Kosmoceras

life, biology, fandom, rants

Posts tagged jellyfish

273 notes

realmonstrosities:

Box Jellyfish, also known as Sea Wasps, are members of the class Cubozoa who are distinct from all other jellyfish.

They’re much faster and more manoeuvrable than other jellyfish, so much so that some of them can actively chase their prey.

Their tentacles are situated on each corner of the four corners of their lower surface. Some species have one, solitary tentacle per corner, others have bundles of over a dozen tentacles per corner.

The weirdest thing about them has to be their eyes. They have 24 of them! 8 of their eyes even have retinas and lenses! These are the best eyes in cnidaria, and they STILL don’t have brain.

All this eyesight may well take it’s toll, one species was seen spending 15 hours per day asleep.

Filed under sea wasp cubozoa box jellyfish jellyfish optics in cnidarians

156,474 notes

hantukopek:

Hundreds of moon jellyfish babies have been born at the Weymouth Sealife centre in Dorset. Aquarists say they have never seen so many jelly babies of all shapes, sizes and colours from many different species at one time - but even though they may look cute many of them are highly poisonous as well.

hantukopek:

Hundreds of moon jellyfish babies have been born at the Weymouth Sealife centre in Dorset. Aquarists say they have never seen so many jelly babies of all shapes, sizes and colours from many different species at one time - but even though they may look cute many of them are highly poisonous as well.

(Source: jonwithabullet, via essayofthoughts)

Filed under aurelia mariculture moon jelly jellyfish scyphozoa semaeostomae ulmariidae cnidaria weymouth sealife centre dorset

97 notes

explosionsoflife:

Periphylla periphylla, the helmet jellyfish.
Despite this jellyfish’s ability to produce phosphorescence, other forms of light are toxic to it. For this reason, helmet jellies usually only move up in the water column at night in search of their planktonic food. Unlike most other cnidarians, P. periphylla does not have an anchored larval stage; rather, it remains pelagic throughout its entire lifecycle.
Photo © Peter David 

I was skeptical when I first read the ‘other forms of light are toxic’ line, but whoa, their own pigments that give them their coloration can really turn lethal when exposed to light of certain intensity (phototoxicity? photodegradation? so it was a bit like inverse melanin?)Fascinating stuff. Read more here

explosionsoflife:

Periphylla periphylla, the helmet jellyfish.

Despite this jellyfish’s ability to produce phosphorescence, other forms of light are toxic to it. For this reason, helmet jellies usually only move up in the water column at night in search of their planktonic food. Unlike most other cnidarians, P. periphylla does not have an anchored larval stage; rather, it remains pelagic throughout its entire lifecycle.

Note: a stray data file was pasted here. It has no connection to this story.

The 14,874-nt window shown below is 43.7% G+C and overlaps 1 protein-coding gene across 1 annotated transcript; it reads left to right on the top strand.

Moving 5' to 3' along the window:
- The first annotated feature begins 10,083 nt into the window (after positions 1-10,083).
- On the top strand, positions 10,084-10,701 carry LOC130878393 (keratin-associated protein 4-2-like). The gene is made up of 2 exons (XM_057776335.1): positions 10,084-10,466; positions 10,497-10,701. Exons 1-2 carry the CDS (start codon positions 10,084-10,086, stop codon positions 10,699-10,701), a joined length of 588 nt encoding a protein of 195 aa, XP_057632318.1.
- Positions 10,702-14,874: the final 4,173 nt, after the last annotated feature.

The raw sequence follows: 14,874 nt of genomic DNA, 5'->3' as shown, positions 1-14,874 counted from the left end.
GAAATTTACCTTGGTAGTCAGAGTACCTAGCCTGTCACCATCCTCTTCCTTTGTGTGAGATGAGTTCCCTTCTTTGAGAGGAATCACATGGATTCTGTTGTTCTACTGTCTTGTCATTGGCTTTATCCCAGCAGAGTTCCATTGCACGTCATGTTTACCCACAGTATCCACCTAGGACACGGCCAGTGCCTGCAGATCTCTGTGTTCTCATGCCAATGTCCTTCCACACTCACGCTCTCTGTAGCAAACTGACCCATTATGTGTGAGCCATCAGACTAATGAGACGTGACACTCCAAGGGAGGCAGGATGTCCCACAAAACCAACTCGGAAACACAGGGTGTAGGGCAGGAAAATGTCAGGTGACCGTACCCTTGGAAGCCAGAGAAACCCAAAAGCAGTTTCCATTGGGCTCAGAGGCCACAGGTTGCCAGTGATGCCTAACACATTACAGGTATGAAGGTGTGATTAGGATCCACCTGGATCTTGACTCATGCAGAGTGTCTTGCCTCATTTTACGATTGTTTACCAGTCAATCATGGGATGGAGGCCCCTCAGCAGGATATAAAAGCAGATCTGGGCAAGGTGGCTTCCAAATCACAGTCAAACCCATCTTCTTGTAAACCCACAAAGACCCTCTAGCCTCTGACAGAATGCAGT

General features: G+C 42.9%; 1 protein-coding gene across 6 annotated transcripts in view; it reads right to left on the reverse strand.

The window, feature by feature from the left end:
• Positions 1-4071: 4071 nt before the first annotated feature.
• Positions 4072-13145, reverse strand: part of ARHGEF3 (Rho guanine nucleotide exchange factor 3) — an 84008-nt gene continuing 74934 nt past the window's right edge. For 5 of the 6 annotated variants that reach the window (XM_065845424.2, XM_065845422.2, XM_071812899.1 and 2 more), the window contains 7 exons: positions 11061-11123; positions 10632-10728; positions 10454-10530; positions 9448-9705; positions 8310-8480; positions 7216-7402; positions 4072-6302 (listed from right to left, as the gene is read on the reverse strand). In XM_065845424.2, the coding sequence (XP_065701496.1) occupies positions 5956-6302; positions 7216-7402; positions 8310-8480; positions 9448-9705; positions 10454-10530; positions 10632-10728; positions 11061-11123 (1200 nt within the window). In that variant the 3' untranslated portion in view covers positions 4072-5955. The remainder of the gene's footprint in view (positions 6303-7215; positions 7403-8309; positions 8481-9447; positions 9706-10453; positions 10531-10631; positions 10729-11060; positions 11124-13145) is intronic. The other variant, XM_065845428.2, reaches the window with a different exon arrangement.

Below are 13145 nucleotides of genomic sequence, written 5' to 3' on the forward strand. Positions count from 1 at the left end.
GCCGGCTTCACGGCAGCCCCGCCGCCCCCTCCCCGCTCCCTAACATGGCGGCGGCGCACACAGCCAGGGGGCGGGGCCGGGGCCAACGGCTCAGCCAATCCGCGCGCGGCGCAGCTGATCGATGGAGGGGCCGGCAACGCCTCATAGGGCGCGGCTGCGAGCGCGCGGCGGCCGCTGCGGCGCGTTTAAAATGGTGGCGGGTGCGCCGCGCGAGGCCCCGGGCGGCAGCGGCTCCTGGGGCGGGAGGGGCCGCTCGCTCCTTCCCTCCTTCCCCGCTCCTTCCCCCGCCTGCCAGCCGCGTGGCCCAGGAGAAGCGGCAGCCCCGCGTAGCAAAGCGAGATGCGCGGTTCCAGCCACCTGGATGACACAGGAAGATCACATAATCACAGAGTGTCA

Photo © Peter David 

I was skeptical when I first read the ‘other forms of light are toxic’ line, but whoa, their own pigments that give them their coloration can really turn lethal when exposed to light of certain intensity (phototoxicity? photodegradation? so it was a bit like inverse melanin?)

Fascinating stuff. Read more here

Filed under periphylla coronatae jellyfish scyphozoa cnidaria deep sea bioluminescence

7 notes

Do you know that Palau’s Jellyfish Lake (Ongeim’l Tketau) isn’t the sole place in the world where you can find and swim with swarms of stingless jellyfish pulsing around in a lake?
Then welcome to Kakaban, of East Kalimantan, Indonesia, a saltwater lake that’s probably an uplifted atoll. The jellies are from the genus Mastigias, some others are from genus Aurelia and Cassiopeia, which is the upside-down jellyfish. Cassiopeia (species ornata) can be found littering the bottom of the lake:

Why those two lakes have stingless jellies? I say it’s convergent evolution at work (which curiously employs the same genus, and hence very similar product taxa).

Do you know that Palau’s Jellyfish Lake (Ongeim’l Tketau) isn’t the sole place in the world where you can find and swim with swarms of stingless jellyfish pulsing around in a lake?

Then welcome to Kakaban, of East Kalimantan, Indonesia, a saltwater lake that’s probably an uplifted atoll. The jellies are from the genus Mastigias, some others are from genus Aurelia and Cassiopeia, which is the upside-down jellyfish. Cassiopeia (species ornata) can be found littering the bottom of the lake:

Cassiopeia ornata, Kakaban

Why those two lakes have stingless jellies? I say it’s convergent evolution at work (which curiously employs the same genus, and hence very similar product taxa).

Filed under cassiopeia ornata indonesia jellyfish jellyfish lake kakaban kalimantan mastigias ongeim'l tketau palau rhizostomae rhizostome stingless jellyfish scyphozoa cnidaria

93 notes

doomedbythelivingdead:

orbiculator:

In the light of recent, mysterious video of eldritch abomination from the abyss gelatinous veil like object in the deep sea, here’s a fine digital illustration of strange jellyfish Deepstaria enigmatica (top) and siphonophore Bathyphysa grimaldii (bottom). Artist unknown.

I will wear it as a hat.

Uric the Oddball already beat you to it.

doomedbythelivingdead:

orbiculator:

In the light of recent, mysterious video of eldritch abomination from the abyss gelatinous veil like object in the deep sea, here’s a fine digital illustration of strange jellyfish Deepstaria enigmatica (top) and siphonophore Bathyphysa grimaldii (bottom). Artist unknown.

I will wear it as a hat.

Uric the Oddball already beat you to it.

Filed under deepstaria enigmatica deepstaria jellyfish hat deep sea bathyphysa grimaldii uric the oddball harry potter wizards ravenclaws doomedbythelivingdead